26 April 2011

the Victorias: making more Magic-and Legend

What makes magic? 
There is always a secret trick to magic-sometimes magic happens and it becomes legend-as is the case of the life of the furnishings for a room at Elsie de Wolfe's Villa Trianon.
Maybe it was more Alchemy than Magic.

 an advertisement from the Frederick P Victoria & Son archives 
featuring one of a pair of Italian Blackamoors groups from the Villa's Ballroom

It all began when Stephane Boudin of JANSEN made a suite of pieces for a Circus Ball at the Villa Trianon hosted by Elsie de Wolfe, Lady Mendl. On the night of July 2, 1938-with the Lady as ringmaster, the Circus Ball gave way to one of Elsie's many memorable rooms. 

 Oliver Messel painting of Elsie The Ringmaster

 Elsie in center- between Sir George Clerk (at l)  & her husband, Charles Mendl the night of the Ball
  (images from the Campbell & Seebohm book Elsie de Wolfe A Decorative Life)

In order to accommodate the 700 guests for the Circus Ball an entire wing was added to the Villa Trianon. Boudin-the alchemist- created a dance pavilion with green and white stripe "disappearing" walls opening onto the Villa gardens, matching curtains inspired by the Regency- and that was just the backdrop for the special pieces in the room: banquettes, ottomans, circular seating, blackamoors, parasols, lanterns & trees.

 scenes from the original Ballroom at Villa Trianon, above and below
(above images from Andre Ostier, the Elsie de Wolfe Foundation-and the Sparke book)

(The complexities of the relationship between decorator-Lady Mendl to decorator -JANSEN & Boudin, to hostess -Lady Mendl to patron with the funds- Paul-Louis Weiller are another part of the legend-told best in the definitive book ELSIE de WOLFE The Birth of Modern Interior Decoration by Penny Sparke.)

The next magician to possess the JANSEN CIRCUS pieces was the venerable house of Frederick P. Victoria & Son. Frederick Victoria-the alchemist- opened his legendary antique house in New York just a few years before the Circus Ball & today Frederick son's Tony-and Tony's son Freddie-carry on what began in 1933. 
from their site:
Less well known was the fact that early on the company began to also offer full production capabilities to its top clients. These services included bespoke cabinetry, metalwork, finishing and upholstery to achieve the precise, and sometimes ambitious, results desired by its clients. After WWII, both the antique collections and the custom work of the company continued to earn a respected reputation. While clients included well respected families, artists and royalty, the company continued to focus on delivering the finest quality pieces and services, and for at least one client went so far as to keep the client’s actual name from its own workers.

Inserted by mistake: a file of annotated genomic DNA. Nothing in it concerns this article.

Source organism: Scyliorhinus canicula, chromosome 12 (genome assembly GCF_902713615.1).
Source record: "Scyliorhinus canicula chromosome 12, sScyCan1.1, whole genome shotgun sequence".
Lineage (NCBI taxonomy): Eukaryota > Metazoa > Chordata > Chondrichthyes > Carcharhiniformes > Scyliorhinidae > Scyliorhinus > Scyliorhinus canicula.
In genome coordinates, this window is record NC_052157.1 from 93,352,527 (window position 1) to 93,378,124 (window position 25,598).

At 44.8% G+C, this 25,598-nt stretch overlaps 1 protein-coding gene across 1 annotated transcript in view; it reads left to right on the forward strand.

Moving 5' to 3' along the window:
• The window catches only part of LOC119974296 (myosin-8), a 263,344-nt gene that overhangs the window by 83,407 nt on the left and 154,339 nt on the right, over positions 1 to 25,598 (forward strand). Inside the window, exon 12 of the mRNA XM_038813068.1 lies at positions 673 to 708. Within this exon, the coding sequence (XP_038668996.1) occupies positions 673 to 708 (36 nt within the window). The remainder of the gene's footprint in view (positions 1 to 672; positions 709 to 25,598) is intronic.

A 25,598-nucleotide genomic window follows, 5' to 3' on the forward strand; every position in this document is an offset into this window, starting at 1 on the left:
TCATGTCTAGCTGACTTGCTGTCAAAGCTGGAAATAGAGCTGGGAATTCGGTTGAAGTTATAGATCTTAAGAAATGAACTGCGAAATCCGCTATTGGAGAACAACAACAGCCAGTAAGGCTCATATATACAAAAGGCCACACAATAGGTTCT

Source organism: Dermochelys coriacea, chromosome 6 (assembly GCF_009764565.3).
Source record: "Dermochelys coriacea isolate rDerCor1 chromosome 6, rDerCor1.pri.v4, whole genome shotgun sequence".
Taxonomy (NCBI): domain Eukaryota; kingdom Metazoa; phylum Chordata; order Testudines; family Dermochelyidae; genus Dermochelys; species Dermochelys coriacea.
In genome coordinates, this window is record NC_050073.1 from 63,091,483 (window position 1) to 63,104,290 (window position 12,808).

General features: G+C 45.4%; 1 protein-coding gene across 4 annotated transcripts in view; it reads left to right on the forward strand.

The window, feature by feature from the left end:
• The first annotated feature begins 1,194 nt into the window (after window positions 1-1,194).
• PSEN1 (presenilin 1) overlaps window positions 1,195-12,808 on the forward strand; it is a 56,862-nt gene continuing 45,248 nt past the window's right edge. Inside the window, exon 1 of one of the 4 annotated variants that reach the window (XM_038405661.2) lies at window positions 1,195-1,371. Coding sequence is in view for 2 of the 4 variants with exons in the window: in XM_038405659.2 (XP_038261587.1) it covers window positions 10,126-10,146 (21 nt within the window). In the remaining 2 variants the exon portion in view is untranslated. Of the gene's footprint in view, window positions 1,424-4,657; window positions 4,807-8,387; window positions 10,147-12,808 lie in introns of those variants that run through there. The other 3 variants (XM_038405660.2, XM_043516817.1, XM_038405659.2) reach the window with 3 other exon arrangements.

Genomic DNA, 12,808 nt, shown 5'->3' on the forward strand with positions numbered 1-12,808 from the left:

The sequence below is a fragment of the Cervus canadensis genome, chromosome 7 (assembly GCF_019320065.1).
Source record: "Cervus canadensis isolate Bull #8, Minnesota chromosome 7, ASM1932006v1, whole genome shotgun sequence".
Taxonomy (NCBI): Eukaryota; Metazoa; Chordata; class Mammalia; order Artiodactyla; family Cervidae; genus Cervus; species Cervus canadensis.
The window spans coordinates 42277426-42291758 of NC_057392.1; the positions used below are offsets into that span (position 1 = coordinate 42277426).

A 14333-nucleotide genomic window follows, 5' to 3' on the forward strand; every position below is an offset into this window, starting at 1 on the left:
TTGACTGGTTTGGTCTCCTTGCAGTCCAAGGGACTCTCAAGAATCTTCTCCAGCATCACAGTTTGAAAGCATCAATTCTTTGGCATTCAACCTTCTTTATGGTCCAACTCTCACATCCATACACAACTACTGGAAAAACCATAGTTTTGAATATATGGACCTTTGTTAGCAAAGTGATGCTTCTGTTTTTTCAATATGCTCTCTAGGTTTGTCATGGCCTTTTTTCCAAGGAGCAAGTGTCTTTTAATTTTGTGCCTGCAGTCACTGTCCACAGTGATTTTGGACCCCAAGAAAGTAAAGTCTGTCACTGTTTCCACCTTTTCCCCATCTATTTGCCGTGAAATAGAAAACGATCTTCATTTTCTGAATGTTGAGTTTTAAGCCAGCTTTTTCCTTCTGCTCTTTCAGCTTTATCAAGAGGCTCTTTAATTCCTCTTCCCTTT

A Conversation with Tony Victoria:

When did Frederic P. Victoria acquire the pieces from Elsie's legendary Villa Trianon pavilion? What were the circumstances of the acquisition? 

TV:The house in Versailles was kept intact for years after she died by I believe a friend. Don’t remember his name. However in the early 80’s the Circus Room was offered for sale in one lot, if my memory serves, in Paris by Maitre Ader, I believe.
I heard about the sale, bought it and shipped all the elements back to my shop on 55th street.

 images from Frederick P. Victoria & Son of  archives of the Ballroom at their shop
showing the contents of the Ballroom after they were purchased at auction. 
Everything minus the central planter,the planters on either side of the sofa & the “snail” stove behind the sofa, is from Elsie’s Villa Trianon room.

Did you purchase them with a particular client in mind or was it one of those –I just have to have those moments? 

TV: I did not have a specific client in mind. I had heard Elsie’s name since my childhood. She would send these rather bizarre Christmas cards: a photo with her head resting like a sculpture on a small marble pedestal which itself was on usually a mantle piece with writing in white wishing my Father and Mother Merry Christmas. So when it came up, I was drawn to it. Besides, there were so many amusing elements that I felt I could find homes for all of them. And, I did.

Was it frenzied buying as I might imagine it would be today?